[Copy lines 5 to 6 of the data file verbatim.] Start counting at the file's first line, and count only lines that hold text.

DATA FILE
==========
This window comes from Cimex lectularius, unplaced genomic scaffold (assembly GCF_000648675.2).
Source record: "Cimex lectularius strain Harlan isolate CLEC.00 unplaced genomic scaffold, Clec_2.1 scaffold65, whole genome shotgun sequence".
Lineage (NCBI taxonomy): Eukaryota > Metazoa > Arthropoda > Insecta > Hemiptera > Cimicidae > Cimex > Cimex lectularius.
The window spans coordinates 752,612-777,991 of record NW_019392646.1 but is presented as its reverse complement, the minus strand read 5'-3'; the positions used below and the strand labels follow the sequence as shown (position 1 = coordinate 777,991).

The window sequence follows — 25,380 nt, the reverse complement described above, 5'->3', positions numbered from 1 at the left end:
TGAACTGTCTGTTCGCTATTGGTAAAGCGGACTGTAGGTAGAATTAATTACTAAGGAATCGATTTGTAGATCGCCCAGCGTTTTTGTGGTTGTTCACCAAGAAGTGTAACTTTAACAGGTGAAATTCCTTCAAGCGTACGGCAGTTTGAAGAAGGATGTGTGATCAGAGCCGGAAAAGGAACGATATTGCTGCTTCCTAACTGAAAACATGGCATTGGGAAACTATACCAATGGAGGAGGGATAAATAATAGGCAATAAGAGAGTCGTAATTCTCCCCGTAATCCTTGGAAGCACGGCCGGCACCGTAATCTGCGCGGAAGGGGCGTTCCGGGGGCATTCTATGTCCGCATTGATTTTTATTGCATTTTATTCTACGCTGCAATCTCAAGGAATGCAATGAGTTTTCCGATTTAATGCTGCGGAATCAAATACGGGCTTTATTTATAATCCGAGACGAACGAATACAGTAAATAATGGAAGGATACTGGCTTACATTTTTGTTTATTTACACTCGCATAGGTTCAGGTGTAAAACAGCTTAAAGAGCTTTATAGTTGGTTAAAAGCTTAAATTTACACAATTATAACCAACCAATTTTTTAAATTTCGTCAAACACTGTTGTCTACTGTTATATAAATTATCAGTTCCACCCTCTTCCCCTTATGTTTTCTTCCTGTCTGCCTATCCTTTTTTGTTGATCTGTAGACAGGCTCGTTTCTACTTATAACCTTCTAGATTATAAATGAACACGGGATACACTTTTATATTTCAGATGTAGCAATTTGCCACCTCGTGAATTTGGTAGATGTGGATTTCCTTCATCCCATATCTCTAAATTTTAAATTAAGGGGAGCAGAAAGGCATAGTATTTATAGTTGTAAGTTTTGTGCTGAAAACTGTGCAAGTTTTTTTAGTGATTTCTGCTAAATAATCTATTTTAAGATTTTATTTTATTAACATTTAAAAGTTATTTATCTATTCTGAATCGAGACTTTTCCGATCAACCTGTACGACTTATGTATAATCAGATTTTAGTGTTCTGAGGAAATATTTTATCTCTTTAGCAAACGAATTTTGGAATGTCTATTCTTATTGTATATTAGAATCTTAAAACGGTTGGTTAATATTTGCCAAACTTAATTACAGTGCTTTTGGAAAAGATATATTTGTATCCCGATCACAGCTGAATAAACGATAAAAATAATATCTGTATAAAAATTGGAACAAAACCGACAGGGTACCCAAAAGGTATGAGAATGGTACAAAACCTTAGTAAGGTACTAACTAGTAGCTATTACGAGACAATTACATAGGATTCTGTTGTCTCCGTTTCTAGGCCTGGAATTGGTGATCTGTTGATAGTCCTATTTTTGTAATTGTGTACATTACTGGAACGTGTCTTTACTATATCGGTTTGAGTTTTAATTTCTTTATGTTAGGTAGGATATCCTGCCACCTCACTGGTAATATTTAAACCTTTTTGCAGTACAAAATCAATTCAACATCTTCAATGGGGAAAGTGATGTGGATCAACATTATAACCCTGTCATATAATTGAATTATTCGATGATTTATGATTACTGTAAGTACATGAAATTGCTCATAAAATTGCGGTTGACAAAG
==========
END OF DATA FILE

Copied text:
The window sequence follows — 25,380 nt, the reverse complement described above, 5'->3', positions numbered from 1 at the left end:
TGAACTGTCTGTTCGCTATTGGTAAAGCGGACTGTAGGTAGAATTAATTACTAAGGAATCGATTTGTAGATCGCCCAGCGTTTTTGTGGTTGTTCACCAAGAAGTGTAACTTTAACAGGTGAAATTCCTTCAAGCGTACGGCAGTTTGAAGAAGGATGTGTGATCAGAGCCGGAAAAGGAACGATATTGCTGCTTCCTAACTGAAAACATGGCATTGGGAAACTATACCAATGGAGGAGGGATAAATAATAGGCAATAAGAGAGTCGTAATTCTCCCCGTAATCCTTGGAAGCACGGCCGGCACCGTAATCTGCGCGGAAGGGGCGTTCCGGGGGCATTCTATGTCCGCATTGATTTTTATTGCATTTTATTCTACGCTGCAATCTCAAGGAATGCAATGAGTTTTCCGATTTAATGCTGCGGAATCAAATACGGGCTTTATTTATAATCCGAGACGAACGAATACAGTAAATAATGGAAGGATACTGGCTTACATTTTTGTTTATTTACACTCGCATAGGTTCAGGTGTAAAACAGCTTAAAGAGCTTTATAGTTGGTTAAAAGCTTAAATTTACACAATTATAACCAACCAATTTTTTAAATTTCGTCAAACACTGTTGTCTACTGTTATATAAATTATCAGTTCCACCCTCTTCCCCTTATGTTTTCTTCCTGTCTGCCTATCCTTTTTTGTTGATCTGTAGACAGGCTCGTTTCTACTTATAACCTTCTAGATTATAAATGAACACGGGATACACTTTTATATTTCAGATGTAGCAATTTGCCACCTCGTGAATTTGGTAGATGTGGATTTCCTTCATCCCATATCTCTAAATTTTAAATTAAGGGGAGCAGAAAGGCATAGTATTTATAGTTGTAAGTTTTGTGCTGAAAACTGTGCAAGTTTTTTTAGTGATTTCTGCTAAATAATCTATTTTAAGATTTTATTTTATTAACATTTAAAAGTTATTTATCTATTCTGAATCGAGACTTTTCCGATCAACCTGTACGACTTATGTATAATCAGATTTTAGTGTTCTGAGGAAATATTTTATCTCTTTAGCAAACGAATTTTGGAATGTCTATTCTTATTGTATATTAGAATCTTAAAACGGTTGGTTAATATTTGCCAAACTTAATTACAGTGCTTTTGGAAAAGATATATTTGTATCCCGATCACAGCTGAATAAACGATAAAAATAATATCTGTATAAAAATTGGAACAAAACCGACAGGGTACCCAAAAGGTATGAGAATGGTACAAAACCTTAGTAAGGTACTAACTAGTAGCTATTACGAGACAATTACATAGGATTCTGTTGTCTCCGTTTCTAGGCCTGGAATTGGTGATCTGTTGATAGTCCTATTTTTGTAATTGTGTACATTACTGGAACGTGTCTTTACTATATCGGTTTGAGTTTTAATTTCTTTATGTTAGGTAGGATATCCTGCCACCTCACTGGTAATATTTAAACCTTTTTGCAGTACAAAATCAATTCAACATCTTCAATGGGGAAAGTGATGTGGATCAACATTATAACCCTGTCATATAATTGAATTATTCGATGATTTATGATTACTGTAAGTACATGAAATTGCTCATAAAATTGCGGTTGACAAAG